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In Re Estate of Mcwain

ILLINOIS APPELLATE COURT — FOURTH DISTRICT.


DECEMBER 22, 1966.

IN THE MATTER OF THE ESTATE OF JOHN A. MCWAIN, DECEASED. ARTHUR HUDDLESTON, ADMINISTRATOR OF THE ESTATE OF JOHN A. MCWAIN, DECEASED, PETITIONER-RESPONDENT-APPELLEE,

v.

FLORENCE HOGGATT, RESPONDENT-CLAIMANT-APPELLANT.

Appeal from the Circuit Court of Macoupin County; the Hon. FRANCIS J. BERGEN, Judge, presiding. Judgment denying claim against estate for services performed for decedent affirmed in part and reversed in part.

TRAPP, J.

This is an appeal from a judgment of the Circuit Court of the Seventh Judicial Circuit, Macoupin County, Illinois, in probate, denying a claim for services of Florence Hoggatt against the estate of John A. McWain, and ordering the delivery of certain assets held by Florence Hoggatt to the administrator upon a citation pursuant to petition of the administrator.

The claim for services and the citation to discover and procure assets were heard together.

A review of the evidence is necessary.

The claimant, Florence Hoggatt, is a married woman, who, at all relevant times, lived with her husband in her own home. For about 10 years prior to the fall of 1960 she lived at Bethalto and the decedent, John A. McWain, lived at Carlinville, Illinois. Claimant was a second cousin of the decedent, and she, her husband and family of four children were always quite friendly with the decedent and referred to him as "Uncle John."

During the ten-year period prior to 1960 the Hoggatts visited Mr. McWain at least twice a month, bought groceries and supplies for him and cared for him in other ways such as doing his laundry and taking him to the doctor. Mr. McWain had arthritis in his feet and had great difficulty in walking. On six occasions the Hoggatts took Mr. McWain on a vacation.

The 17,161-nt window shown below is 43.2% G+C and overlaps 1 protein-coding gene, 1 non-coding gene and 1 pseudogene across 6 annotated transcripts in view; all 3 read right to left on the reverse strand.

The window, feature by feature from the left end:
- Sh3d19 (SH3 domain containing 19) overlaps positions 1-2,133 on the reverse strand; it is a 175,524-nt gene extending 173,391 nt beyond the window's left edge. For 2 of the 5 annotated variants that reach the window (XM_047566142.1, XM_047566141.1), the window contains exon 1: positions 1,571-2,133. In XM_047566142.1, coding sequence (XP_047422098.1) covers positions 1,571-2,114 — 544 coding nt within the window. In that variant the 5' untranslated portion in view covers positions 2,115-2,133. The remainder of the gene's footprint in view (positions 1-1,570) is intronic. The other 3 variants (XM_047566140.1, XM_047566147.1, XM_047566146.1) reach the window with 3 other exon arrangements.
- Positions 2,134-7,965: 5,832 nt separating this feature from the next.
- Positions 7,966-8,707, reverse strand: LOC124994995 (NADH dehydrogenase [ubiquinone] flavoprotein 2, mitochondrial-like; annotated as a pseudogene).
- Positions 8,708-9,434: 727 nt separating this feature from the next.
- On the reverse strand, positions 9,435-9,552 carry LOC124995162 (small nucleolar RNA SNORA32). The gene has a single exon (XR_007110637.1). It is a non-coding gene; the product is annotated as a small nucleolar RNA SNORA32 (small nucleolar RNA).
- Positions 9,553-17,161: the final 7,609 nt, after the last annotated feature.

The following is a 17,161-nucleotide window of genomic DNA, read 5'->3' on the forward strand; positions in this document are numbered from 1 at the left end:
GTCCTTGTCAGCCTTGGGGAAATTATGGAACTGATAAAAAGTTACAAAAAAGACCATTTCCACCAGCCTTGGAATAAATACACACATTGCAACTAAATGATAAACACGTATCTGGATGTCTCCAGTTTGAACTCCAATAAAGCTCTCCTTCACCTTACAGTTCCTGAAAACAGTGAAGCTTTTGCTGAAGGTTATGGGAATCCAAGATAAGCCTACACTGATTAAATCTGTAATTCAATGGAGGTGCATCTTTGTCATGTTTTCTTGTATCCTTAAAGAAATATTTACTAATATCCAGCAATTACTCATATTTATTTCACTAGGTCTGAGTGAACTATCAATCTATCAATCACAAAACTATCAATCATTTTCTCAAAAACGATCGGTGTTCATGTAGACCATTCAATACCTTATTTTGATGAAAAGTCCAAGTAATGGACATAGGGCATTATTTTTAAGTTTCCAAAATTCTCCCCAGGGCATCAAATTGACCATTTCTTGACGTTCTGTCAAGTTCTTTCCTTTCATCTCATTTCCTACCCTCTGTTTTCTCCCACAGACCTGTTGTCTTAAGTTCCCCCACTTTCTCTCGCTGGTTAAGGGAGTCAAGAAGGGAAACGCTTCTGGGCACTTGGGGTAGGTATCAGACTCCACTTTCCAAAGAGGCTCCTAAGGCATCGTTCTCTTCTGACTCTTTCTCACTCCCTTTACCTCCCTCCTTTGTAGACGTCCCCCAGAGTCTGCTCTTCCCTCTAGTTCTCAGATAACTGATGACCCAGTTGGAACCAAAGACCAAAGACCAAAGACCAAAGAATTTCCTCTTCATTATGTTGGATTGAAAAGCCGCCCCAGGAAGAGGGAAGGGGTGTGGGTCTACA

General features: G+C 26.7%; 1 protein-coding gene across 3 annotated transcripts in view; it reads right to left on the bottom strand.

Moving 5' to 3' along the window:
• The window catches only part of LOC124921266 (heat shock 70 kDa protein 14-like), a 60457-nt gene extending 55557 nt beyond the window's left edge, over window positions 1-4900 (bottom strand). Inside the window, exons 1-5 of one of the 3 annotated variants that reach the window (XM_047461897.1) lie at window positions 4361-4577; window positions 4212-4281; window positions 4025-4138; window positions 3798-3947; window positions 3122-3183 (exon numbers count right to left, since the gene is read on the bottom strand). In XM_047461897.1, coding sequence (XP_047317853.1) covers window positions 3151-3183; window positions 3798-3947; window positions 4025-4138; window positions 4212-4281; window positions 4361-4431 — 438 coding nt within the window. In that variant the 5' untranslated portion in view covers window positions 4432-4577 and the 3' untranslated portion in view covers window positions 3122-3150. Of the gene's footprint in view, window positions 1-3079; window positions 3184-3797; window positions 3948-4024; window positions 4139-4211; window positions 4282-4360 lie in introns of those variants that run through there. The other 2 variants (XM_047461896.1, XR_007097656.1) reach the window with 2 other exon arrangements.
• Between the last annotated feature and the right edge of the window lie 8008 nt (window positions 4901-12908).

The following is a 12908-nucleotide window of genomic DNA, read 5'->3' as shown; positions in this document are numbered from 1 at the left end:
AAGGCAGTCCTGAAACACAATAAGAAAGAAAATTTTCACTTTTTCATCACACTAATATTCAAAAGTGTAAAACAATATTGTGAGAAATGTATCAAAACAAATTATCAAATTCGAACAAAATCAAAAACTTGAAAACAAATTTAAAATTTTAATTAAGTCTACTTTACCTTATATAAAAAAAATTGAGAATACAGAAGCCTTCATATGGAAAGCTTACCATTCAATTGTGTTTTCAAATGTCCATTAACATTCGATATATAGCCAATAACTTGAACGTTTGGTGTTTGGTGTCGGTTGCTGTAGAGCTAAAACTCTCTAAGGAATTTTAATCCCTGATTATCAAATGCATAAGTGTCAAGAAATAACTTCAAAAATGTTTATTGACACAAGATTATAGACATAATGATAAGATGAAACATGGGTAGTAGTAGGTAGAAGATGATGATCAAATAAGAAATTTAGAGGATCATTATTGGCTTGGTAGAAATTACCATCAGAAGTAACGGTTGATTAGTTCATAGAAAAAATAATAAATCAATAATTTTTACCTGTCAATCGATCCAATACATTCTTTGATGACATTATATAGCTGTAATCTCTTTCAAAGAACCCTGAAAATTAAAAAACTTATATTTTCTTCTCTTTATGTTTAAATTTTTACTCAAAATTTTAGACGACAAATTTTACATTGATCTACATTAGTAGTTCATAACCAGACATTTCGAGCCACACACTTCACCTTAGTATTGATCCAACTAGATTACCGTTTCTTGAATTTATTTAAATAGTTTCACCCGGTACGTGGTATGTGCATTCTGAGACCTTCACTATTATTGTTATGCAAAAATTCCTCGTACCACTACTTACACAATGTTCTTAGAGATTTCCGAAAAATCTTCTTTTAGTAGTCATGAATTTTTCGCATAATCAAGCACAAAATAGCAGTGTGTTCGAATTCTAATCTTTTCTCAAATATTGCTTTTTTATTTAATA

By October of 1960, Mr. McWain, who was then 82 years of age, was unable to take care of himself. The Hoggatts moved from Bethalto to Worden. At this time Mr. McWain requested Florence Hoggatt to get him a place to live and after his death it would be hers. He signed a blank check and Mrs. Hoggatt purchased a trailer for $1,133. She and her husband cleaned the trailer, moved it to their property immediately adjoining their home and connected it to the utilities.

From the time the trailer was located on the Hoggatt premises, and for fourteen months until he went to the hospital and later the nursing home, Florence Hoggatt took care of all of Mr. McWain's needs including cleaning the trailer, doing his laundry, taking him to the doctor, purchasing his groceries, running his errands, taking him food and caring for him. He was unable to walk to the store.

The trailer was purchased in the name of John McWain, although he did not direct that it be purchased in his name. In December of 1961, Mr. McWain wrote a note to the post office at Carlinville directing the payment of $1,500 postal savings to Mrs. Hoggatt. On December 26, 1961, he wrote a note to the Carlinville National Bank as follows:

"Please give Mrs. Hoggatt the remainder of my checking account.

JOHN A. McWAIN."

There was then $915 in the checking account. He delivered $2,000 in government bonds to Mrs. Hoggatt for cashing. The check for the bonds did not arrive until after his death, and Mrs. Hoggatt delivered this check to the administrator.

Florence Hoggatt claims the trailer, the proceeds of the postal savings, the $915 balance of the checking account and $2,900 for services. All of her claims were denied by the trial court.

Since Mrs. Hoggatt took neither the title to, nor possession of the trailer, and since Mr. McWain occupied the trailer exclusively, it would appear that there was insufficient evidence of delivery of this property as a gift in the absence of any writing or corroborating testimony. In Northern Trust Co. v. Swartz, 309 Ill. 586, 141 N.E. 433, the donee was in possession of the bonds, and a letter was written by the donor stating the bonds were to be held by the donee in fee simple.

The testimony of Mrs. Hoggatt with reference to the postal savings is inconclusive as to a gift. While she stated at one point that he told her to put the bonds in the bank in her name, and at another that he wanted her to have the money, she also stated: